Ten Faulty Assertions About the Venture Industry

Expectations are a significant part of the venture capital investment model. Each day venture capitalists make bets on ideas that have the promise to change the way we work and live, knowing that only a small percentage will be correct. Likewise, bets are made about the industry itself, with many being incorrect over time.

Following are 10 often-heard expectations for the venture capital industry that will likely miss the mark in the coming decade.

1. The IPO market will fully recover in 2010. Despite the optimism expressed by services providers for the increasing number of IPO registrations, the reality is that venture-backed registrations remain very low and many of these companies will never price. Also, structural problems remain with the IPO process, so a full recovery to where we were in the 1990s may be elusive for years.

2. Carried interest will be taxed at ordinary income. Many have predicted this tax change as a fait accompli. Yet at a time when Congress should be doing all it can to stimulate long-term investment, more lawmakers are thinking twice about the implications of such change.

3. The number of VC firms will be cut in half. The venture industry is more likely to see total capital under management and the number of investment professionals shrink as firms raise smaller funds. Smaller funds equate to lower management fees, which ultimately equates to fewer partners. A decade from now we may be looking at the roughly same number of firms with fewer dollars and partners overall.

4. Life sciences investing will never overtake IT investing. In 2009, biotech outpaced dollars invested in software and med tech investing was not far behind. With a growing population and ground breaking innovation in a diverse set of sub sectors, life sciences is poised to become the largest investment sector for VC investment.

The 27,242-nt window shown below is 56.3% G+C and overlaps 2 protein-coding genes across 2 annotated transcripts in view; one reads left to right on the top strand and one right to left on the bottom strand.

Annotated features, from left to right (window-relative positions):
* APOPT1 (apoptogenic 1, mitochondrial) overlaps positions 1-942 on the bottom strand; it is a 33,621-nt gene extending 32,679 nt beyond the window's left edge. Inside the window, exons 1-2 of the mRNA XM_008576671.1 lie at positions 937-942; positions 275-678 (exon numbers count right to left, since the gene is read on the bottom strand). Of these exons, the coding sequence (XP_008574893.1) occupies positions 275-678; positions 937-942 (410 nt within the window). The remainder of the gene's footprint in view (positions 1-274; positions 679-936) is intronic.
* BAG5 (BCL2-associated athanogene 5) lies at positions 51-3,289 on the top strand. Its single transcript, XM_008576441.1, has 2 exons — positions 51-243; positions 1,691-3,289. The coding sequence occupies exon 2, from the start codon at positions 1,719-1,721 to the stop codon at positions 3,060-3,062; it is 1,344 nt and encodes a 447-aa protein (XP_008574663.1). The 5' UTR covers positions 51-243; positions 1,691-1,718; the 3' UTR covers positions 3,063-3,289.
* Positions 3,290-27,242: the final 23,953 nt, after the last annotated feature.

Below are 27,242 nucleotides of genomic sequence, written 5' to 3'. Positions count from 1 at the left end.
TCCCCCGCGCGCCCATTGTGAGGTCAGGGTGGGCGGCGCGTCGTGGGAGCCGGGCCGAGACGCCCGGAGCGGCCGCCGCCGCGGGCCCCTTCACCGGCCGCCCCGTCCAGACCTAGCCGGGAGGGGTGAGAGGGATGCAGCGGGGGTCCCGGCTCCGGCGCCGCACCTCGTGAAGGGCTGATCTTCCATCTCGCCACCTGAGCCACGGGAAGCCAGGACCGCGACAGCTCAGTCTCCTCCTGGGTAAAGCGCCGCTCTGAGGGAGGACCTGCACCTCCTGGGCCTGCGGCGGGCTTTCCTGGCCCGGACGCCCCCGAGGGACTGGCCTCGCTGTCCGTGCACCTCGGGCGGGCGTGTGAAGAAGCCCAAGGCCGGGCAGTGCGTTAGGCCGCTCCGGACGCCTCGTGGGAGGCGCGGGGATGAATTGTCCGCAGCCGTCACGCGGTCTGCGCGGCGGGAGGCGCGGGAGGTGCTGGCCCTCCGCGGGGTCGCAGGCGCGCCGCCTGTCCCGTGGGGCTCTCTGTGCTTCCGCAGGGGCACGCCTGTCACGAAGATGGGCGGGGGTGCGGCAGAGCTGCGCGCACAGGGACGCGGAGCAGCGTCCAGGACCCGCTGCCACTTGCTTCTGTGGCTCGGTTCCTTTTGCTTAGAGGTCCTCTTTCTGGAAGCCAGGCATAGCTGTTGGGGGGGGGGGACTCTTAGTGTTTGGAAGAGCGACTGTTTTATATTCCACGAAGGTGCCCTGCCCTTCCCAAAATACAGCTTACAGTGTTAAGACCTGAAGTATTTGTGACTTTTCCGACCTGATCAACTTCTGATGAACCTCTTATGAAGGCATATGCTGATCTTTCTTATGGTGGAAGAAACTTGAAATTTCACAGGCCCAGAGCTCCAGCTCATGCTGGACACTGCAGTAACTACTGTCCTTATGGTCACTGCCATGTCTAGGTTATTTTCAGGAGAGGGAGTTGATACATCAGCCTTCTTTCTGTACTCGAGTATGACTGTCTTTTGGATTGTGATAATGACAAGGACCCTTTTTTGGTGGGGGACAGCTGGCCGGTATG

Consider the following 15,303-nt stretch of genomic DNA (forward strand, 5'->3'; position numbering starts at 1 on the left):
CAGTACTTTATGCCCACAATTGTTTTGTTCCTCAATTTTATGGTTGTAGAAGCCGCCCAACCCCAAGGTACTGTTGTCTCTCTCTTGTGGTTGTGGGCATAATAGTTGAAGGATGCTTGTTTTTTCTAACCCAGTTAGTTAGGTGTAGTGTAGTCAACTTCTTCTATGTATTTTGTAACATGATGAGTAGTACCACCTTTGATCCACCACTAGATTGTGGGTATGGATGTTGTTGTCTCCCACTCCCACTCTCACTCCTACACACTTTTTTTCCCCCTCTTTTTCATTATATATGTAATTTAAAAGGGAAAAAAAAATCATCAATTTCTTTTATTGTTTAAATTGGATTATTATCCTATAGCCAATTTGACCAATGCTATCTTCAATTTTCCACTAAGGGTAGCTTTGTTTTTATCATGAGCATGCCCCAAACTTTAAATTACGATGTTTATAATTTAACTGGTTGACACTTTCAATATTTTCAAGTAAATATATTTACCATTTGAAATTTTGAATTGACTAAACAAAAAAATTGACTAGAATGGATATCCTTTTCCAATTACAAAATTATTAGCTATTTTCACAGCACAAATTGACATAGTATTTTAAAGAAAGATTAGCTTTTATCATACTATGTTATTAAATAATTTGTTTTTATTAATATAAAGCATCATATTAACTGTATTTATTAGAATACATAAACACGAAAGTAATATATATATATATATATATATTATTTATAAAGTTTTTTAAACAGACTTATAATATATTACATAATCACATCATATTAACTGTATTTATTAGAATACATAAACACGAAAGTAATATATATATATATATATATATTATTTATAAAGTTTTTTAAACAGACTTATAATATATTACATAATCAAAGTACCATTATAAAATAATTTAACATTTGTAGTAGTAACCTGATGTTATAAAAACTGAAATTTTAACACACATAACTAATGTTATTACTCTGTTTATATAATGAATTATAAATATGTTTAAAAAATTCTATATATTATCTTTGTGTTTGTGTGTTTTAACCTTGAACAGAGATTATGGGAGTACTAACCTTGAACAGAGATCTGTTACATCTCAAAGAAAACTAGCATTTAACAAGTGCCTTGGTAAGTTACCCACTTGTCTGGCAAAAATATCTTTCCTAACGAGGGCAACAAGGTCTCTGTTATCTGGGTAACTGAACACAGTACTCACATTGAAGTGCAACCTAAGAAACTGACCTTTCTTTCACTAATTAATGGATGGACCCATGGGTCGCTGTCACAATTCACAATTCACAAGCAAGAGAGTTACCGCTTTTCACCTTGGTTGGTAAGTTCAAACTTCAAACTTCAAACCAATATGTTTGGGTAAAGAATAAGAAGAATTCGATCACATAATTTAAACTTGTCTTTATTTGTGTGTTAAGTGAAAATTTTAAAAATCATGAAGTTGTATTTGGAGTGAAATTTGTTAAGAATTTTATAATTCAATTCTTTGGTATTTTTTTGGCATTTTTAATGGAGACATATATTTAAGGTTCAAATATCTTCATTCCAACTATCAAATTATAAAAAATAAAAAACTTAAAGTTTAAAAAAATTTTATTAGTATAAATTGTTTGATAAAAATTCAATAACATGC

5. Early stage investing is dead. With the rise of growth equity investing, it may seem as if seed investing will fall by the wayside. Yet many firms are also expanding their early stage investments by dedicating a portion of their funds to seeding new companies.

6. VCs’ commitment to clean tech is fleeting. While clean tech investing declined in 2009 along with every other sector, it still represented 11% of all venture investing. If VCs were going to abandon the sector, they would have done so when the price of oil fell back from the stratosphere. Clean tech is here to stay.

7. There is no more innovation in IT. We heard similar predictions leading up to the first funding of Google. The intersection of wireless and new media offers a tremendous amount of promise, not only on the periphery but in fundamental ways.

8. Congress will never exempt VC from policies impacting private equity. In 2009 Congress did just that in both the House and the Senate, exempting venture from SEC registration and setting up a hopeful precedent that this distinction can be achieved in other areas of policy.

9. Small companies can’t access government grants. Once intended only for the largest publicly held corporations, government grants became accessible to smaller venture-backed companies with the stimulus bill in 2009, particularly from the DOE. The recognition that emerging growth companies are the future is slowly taking hold in Washington, which is good news for economic growth.

10. LPs are abandoning venture. The denominator effect had many concerned that pension funds and endowments would no longer have an appetite for alternative asset classes and that venture capital would be hit hard. But word from VCs currently fund-raising is that LPs are re-upping for follow-on funds from firms that have performed. While the LP mix in this decade may not resemble the last, there will still be investors looking to get into venture.

Mark Heesen is president of the NVCA and can be reached at mheesen@nvca.org.